Environmental and serotiny data of Pinus halepensis
Ganteaume, Anne (2023), Environmental and serotiny data of Pinus halepensis , Dryad, Dataset, https://doi.org/10.5061/dryad.280gb5mth
Many plants undergo adaptation to fire. Yet, as global change is increasing fire frequency worldwide, our understanding of the genetics of adaptation to fire is still limited. We studied the genetic basis of serotiny (the ability to disseminate seed exclusively after fire) in the widespread, pioneer Mediterranean conifer Pinus halepensis Mill., by linking individual variation in serotiny presence and level to fire frequency and to genetic polymorphism in natural populations.
After filtering steps, 885 Single Nucleotide Polymorphisms (SNPs) out of 8,000 SNPs used for genotyping were implemented to perform an in situ association study between genotypes and serotiny presence and level. To identify serotiny-associated loci, we performed random forest analyses of the effect of SNPs on serotiny levels, while controlling for tree size, frequency of wildfires, and background environmental parameters.
Serotiny showed a bimodal distribution, with serotinous trees more frequent in populations exposed to fire in their recent history. Twenty-two SNPs found in genes involved in stress tolerance were associated with presence-absence of serotiny while thirty-seven found in genes controlling for flowering were associated with continuous serotiny variation.
This study shows the high potential of P. halepensis to adapt to changing fire regimes, benefiting from a large and flexible genetic basis of trait variation.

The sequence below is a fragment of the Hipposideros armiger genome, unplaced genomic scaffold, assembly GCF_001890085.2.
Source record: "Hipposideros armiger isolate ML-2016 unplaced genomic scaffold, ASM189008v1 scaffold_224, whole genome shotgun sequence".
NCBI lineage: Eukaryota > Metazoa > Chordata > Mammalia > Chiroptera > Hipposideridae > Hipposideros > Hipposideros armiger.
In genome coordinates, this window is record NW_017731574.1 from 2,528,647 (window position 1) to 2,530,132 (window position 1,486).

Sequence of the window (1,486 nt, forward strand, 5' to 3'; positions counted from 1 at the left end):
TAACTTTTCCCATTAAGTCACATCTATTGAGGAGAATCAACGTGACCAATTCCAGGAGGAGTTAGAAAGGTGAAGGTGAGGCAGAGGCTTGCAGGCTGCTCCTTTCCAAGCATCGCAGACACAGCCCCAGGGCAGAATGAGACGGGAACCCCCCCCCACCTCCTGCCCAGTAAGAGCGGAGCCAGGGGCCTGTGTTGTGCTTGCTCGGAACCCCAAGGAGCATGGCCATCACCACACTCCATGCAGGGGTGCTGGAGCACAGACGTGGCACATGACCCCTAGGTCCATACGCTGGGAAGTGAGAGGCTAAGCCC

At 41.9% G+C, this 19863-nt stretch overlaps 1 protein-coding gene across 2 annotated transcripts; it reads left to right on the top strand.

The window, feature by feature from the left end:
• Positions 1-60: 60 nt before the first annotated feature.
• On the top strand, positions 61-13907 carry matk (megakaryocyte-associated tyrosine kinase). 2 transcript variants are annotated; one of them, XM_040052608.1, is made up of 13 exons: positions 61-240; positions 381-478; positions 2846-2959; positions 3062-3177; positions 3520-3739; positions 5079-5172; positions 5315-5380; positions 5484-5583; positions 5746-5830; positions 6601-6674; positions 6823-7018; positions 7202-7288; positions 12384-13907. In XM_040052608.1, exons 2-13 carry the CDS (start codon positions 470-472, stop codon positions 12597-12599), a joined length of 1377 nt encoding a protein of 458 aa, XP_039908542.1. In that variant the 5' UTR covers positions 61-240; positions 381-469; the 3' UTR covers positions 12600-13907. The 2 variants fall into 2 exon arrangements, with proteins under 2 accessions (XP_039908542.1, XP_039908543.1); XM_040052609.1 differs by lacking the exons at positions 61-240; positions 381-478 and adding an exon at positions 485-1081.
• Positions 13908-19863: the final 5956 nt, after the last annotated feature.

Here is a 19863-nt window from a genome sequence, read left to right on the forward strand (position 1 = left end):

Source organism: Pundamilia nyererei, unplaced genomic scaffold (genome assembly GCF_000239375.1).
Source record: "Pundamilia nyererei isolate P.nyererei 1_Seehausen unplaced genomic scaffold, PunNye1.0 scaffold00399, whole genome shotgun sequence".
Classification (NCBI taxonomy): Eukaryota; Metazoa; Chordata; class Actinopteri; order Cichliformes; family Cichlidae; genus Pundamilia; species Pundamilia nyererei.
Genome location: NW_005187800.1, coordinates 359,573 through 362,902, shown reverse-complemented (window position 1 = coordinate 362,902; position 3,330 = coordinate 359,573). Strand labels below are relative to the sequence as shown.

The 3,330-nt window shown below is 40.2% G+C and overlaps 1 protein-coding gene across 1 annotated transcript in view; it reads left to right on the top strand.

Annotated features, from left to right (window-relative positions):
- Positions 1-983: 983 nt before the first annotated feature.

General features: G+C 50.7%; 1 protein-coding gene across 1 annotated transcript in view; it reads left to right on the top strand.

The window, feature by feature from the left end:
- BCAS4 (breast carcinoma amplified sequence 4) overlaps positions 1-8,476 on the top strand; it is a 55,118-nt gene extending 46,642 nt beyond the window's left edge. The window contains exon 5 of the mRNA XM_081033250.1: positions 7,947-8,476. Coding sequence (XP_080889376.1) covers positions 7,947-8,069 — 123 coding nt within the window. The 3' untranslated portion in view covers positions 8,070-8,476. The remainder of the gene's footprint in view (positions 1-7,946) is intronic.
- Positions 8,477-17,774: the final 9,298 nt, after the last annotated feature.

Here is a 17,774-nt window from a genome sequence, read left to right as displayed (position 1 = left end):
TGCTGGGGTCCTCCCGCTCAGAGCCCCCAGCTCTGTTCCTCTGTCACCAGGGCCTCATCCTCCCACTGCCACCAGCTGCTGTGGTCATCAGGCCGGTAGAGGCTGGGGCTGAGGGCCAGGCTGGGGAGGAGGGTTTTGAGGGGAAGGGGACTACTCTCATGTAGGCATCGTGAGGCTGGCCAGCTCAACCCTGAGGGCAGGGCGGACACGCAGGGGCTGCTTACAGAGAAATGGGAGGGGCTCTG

Overall, 10 populations of P. halepensis were selected according to two fire modalities, half located in areas that were fire-free from 1959 until 2018 (“No-Fire” modality populations, PHNF) and the other half in areas having suffered at least one fire (“Fire” modality populations, PHF) during the same time period. The pairs “Fire” - “No-Fire” were located between 5 and 25 kilometers apart in order to minimize genetic divergence caused solely by drift (Lotterhos & Whitlock, 2015). The populations were sampled in sites where the past land use was the same in order to mitigate the impact of soil conditions on trait variation (See Romero & Ganteaume 2020). In the current work, the sampling occurred in recent forests (as opposed to ancient forests that could have already been mapped in the 18th–19th centuries), mostly resulting from land abandonment that can provide adequate conditions for regeneration in the absence of fire. In each population, 19 to 20 mature and dominant trees, between 15 and 30 years old (on average 22.03 ± 3.1 years old), were sampled. In areas undergoing fires during the past 60 years, we only sampled populations when at least 10 years had elapsed since the last fire event in order to be sure of the sexual maturity of the trees that have grown post-fire (Santos del Blanco et al., 2010). Furthermore, in order to reduce environmental differences between populations, we selected sample sites with as homogeneous environmental conditions as possible (slope, exposure, elevation, and past land use; see Table S1). However, Romero & Ganteaume (2020) found a significant effect on trait variation, working on the same database as the one used in the current study. This effect has therefore to be accounted for in the analyses (see below).
Serotiny measurements were carried out following Budde et al. (2014). Using binoculars, we counted, on each tree, 20 mature cones (older than three years) on healthy branches, avoiding dominated trees and those with a diameter smaller than 10 cm. Measurements were performed during the summer (June – July 2018), at least 48 h after a rain event occurred to avoid counting cones closed due to high relative humidity. Tree serotiny level was calculated as the number of closed cones divided by the total number of cones (on 192 trees).